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  1. #1
    Join Date
    Mar 2005
    Location
    Northern Minnesota
    Posts
    40

    Post

    My new TBH's are built, the Carniolan packages installed and all is well... well, almost... I built them based on the B Wranger's plans -- which incidentally, are excellent! The packages for my TBH's arrived late and did not get installed until late May, but are doing very well with the nice weather.

    When I opened my new hives, however, one looks great, just like I see in many of the photos on this site. (It's really an incredible sight!) The other one, however, has "discombobulated comb"... that is, the comb is not build parallel with the bars. It's been build at angles (~30 to 40 degrees?) to the top bars. (Each top by has an approximate 1/4 inch starter strip.)

    Two questions... Why did this happen, was my box not level enough? Secondly, is there something I should or can do at this point? My anal side wants to fix it, my "live and let live" side wants to leave it be.

    On a side note... I have two TBH's and four Langs, all with Carniolans. Although all are most gentle, the ones in the TBH's are definitely "quieter" and appear to be less disturbed by my inspections. Is this my imagination?

    So far, despite the minor setbacks, I am very impressed with this concept.

    Jim

  2. #2
    Join Date
    May 2005
    Location
    Raleigh, North Carolina
    Posts
    3,599

    Post

    Jim

    you gotta fix it
    it'll only get worse
    do you have an idea how you would go about it?
    there are several ways depending on your resources
    can you build a couple of "swarm catching" frames?
    maybe just cut em loose and rubberband em in straight?
    you need to do something

    Dave

  3. #3
    Join Date
    Oct 2001
    Location
    Bradenton, FL, and Davenport, IA, USA
    Posts
    930

    Post

    Cross combing happens. That's about all I can say about that. Sometimes the bees get it and sometimes they don't. Here is what you can do to begin fixing it, however it won't be completely fixed until the end of next spring.

    Compress the brood nest you have if you can be removing the end combs from the brood nest if you can. If you have to trim a little bit of comb off so you can shrink the brood nest some.

    Then take two good combs from your other hive and put them at the back of the brood nest so that all new combs much be built behind these. Once they have built another straight comb, you can spread them out accordian style and they might either build brood comb or honey comb depending on what they want. If they build honey comb, move the honey comb to the back and you are done broodnest tweaking until next spring. Then in the spring hopefully before they get a chance to really dig into brooding, pull out as much of the unused twisted broodcomb. Just get as much out as you can. What you leave in the hive, push to the front of the hive and the few good brood combs at the end. Let them brood up one or two cycles, then spread the combs out again accordian style as many times as the bees will let you before they start honey combing again.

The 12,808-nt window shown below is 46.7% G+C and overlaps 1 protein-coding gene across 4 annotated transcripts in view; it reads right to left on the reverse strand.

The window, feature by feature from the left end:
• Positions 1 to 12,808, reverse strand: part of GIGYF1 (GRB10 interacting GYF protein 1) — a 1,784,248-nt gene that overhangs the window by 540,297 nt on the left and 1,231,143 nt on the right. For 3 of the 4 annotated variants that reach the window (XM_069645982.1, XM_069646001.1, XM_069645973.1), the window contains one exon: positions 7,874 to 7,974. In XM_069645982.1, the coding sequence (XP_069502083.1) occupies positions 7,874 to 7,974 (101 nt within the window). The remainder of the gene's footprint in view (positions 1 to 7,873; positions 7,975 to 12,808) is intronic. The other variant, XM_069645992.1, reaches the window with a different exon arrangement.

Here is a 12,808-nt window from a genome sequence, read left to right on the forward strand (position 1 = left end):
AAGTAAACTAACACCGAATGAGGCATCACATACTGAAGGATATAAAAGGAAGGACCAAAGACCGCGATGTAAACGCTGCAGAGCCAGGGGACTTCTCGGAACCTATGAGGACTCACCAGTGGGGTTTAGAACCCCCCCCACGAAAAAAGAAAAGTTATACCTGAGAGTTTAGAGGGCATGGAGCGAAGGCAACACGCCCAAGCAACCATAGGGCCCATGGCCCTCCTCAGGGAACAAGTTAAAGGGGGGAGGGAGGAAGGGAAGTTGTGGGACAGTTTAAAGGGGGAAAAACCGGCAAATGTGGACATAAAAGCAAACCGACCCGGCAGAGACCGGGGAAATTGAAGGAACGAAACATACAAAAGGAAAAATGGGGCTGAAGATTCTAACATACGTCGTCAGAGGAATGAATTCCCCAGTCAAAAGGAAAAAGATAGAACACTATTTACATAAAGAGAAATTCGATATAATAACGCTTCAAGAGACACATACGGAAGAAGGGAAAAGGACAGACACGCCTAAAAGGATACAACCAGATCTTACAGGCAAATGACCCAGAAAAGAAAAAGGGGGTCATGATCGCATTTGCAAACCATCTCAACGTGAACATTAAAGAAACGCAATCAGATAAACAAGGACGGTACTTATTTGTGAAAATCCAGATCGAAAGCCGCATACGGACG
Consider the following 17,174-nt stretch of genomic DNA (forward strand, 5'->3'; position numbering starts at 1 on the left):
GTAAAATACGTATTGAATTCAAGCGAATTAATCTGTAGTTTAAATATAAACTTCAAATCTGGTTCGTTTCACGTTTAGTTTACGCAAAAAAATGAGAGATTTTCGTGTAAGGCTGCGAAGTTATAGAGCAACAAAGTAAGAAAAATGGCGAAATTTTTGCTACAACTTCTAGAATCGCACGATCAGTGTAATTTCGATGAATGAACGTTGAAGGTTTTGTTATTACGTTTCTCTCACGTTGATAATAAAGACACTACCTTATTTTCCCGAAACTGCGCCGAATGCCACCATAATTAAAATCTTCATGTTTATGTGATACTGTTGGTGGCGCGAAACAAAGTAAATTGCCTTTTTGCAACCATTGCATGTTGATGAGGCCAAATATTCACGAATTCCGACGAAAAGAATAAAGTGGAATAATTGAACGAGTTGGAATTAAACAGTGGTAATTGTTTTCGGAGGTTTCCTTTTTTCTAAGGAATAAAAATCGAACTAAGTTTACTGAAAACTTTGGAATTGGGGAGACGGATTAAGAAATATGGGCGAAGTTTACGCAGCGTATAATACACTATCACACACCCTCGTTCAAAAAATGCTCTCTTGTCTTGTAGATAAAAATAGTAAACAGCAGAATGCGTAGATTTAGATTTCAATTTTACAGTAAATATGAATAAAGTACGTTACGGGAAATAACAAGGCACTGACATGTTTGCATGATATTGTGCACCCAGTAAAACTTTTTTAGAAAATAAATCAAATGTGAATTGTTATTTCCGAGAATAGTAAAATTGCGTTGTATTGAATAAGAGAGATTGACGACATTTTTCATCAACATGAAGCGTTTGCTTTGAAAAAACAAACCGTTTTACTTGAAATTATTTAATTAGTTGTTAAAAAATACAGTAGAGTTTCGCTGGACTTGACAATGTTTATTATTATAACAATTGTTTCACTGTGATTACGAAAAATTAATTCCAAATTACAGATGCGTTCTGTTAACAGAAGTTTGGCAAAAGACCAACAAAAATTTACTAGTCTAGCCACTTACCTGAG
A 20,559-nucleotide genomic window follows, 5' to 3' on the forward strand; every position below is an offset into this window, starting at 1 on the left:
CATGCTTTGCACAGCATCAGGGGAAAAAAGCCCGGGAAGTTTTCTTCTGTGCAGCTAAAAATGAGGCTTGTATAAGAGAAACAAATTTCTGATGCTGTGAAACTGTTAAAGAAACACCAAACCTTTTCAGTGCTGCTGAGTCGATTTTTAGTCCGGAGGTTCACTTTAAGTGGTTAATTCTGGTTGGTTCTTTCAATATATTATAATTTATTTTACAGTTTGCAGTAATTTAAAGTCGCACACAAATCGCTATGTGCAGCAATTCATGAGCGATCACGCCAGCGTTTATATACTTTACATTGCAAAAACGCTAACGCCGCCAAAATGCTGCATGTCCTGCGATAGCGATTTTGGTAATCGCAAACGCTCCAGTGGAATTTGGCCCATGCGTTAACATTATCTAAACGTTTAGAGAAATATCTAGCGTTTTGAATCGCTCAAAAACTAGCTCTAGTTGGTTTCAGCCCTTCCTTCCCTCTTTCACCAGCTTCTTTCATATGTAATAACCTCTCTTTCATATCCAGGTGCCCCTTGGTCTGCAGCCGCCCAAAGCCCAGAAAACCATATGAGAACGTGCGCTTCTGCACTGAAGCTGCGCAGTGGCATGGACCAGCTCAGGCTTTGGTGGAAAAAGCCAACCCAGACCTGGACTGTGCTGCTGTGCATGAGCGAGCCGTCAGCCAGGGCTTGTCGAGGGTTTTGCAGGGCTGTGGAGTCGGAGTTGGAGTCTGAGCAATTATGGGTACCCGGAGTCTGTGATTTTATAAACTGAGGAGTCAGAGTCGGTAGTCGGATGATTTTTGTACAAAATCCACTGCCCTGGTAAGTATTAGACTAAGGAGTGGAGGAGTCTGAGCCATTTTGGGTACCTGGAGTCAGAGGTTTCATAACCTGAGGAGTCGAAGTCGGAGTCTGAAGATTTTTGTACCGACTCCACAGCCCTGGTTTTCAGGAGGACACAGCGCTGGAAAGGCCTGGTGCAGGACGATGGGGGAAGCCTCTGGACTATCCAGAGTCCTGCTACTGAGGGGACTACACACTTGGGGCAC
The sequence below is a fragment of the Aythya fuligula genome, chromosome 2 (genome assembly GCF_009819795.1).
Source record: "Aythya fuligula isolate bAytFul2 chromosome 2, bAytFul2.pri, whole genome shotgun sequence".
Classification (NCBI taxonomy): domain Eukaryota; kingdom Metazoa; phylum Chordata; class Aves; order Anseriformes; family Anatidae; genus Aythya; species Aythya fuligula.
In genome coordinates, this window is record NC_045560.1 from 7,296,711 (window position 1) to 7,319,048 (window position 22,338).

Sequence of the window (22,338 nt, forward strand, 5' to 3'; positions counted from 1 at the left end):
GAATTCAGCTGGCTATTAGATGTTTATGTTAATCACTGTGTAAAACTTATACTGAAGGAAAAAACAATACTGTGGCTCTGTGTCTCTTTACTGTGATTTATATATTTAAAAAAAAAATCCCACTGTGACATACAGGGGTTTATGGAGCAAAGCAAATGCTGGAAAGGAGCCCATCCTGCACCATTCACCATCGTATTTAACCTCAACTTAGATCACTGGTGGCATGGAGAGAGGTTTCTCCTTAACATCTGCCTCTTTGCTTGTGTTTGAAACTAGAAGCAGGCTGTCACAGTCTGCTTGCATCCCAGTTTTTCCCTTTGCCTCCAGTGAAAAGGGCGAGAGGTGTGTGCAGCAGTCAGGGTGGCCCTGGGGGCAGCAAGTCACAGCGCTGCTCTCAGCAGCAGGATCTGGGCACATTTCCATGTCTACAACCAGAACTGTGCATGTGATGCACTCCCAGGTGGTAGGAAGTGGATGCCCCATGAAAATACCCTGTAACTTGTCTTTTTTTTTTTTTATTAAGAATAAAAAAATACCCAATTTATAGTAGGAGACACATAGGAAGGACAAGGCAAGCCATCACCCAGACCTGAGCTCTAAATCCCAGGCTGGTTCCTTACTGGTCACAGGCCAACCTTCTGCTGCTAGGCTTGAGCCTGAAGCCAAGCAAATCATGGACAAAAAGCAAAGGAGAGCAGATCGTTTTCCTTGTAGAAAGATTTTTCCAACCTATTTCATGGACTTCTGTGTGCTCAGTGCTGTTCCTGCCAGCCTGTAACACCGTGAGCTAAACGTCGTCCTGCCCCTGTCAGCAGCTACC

Scot Mc Pherson<br />McPherson Family Honey Farms<br />Davenport, IA<br />BeeWiki: <a href=\"http://beewiki.linuxfromscratch.org\" target=\"_blank\">http://beewiki.linuxfromscratch.org</a> <br /><br />Pics:<br /> <a href=\"http://linuxfromscratch.org/~scot/pics/bees/\" target=\"_blank\">http://linuxfromscratch.org/~scot/pics/bees/</a>

  4. #4
    Join Date
    May 2005
    Location
    Plano, North Texas
    Posts
    318

    Post

    I built some cut-out top bars for this very thing. You can see a slide show of their construction and use by searching for my posting titled "swarm catching frames".
    I had a hive where the bees started straight but curved 45 degrees the second season. I cut out the bent comb and put it in the cut-out bars while bending it straight. After that, they were back on track with subsequent combs.
    "Before I speak, I have something I'd like to say. . . . I will try to keep this short as long as I can." Yogi Berra

  5. #5
    Join Date
    Mar 2005
    Location
    Northern Minnesota
    Posts
    40

    Post

    Thank you all for the advice, I'll give it a try. I was, however, unable to load the slide show; I kept receiving a message, "loading error". I'll try again later.

    Thanks,

    Jimmy

  6. #6
    Join Date
    Oct 2001
    Location
    Bradenton, FL, and Davenport, IA, USA
    Posts
    930

    Post

    The swarm catching frames will "work", however the combs will be mangled making a large percentage of each comb unusable for brooding. The bees will be forced to rebuild new comb to brood in, which they won't do at this time of year unless you did a complete shakedown into a bare hive again, which is ALSO a good solution, however you would need to feed them again for a couple of weeks until they got things sorted out again. THEN you could return any suitable comb honey that you didn't want to leave in the hive because it would mess up their brood nest development.
    Scot Mc Pherson<br />McPherson Family Honey Farms<br />Davenport, IA<br />BeeWiki: <a href=\"http://beewiki.linuxfromscratch.org\" target=\"_blank\">http://beewiki.linuxfromscratch.org</a> <br /><br />Pics:<br /> <a href=\"http://linuxfromscratch.org/~scot/pics/bees/\" target=\"_blank\">http://linuxfromscratch.org/~scot/pics/bees/</a>

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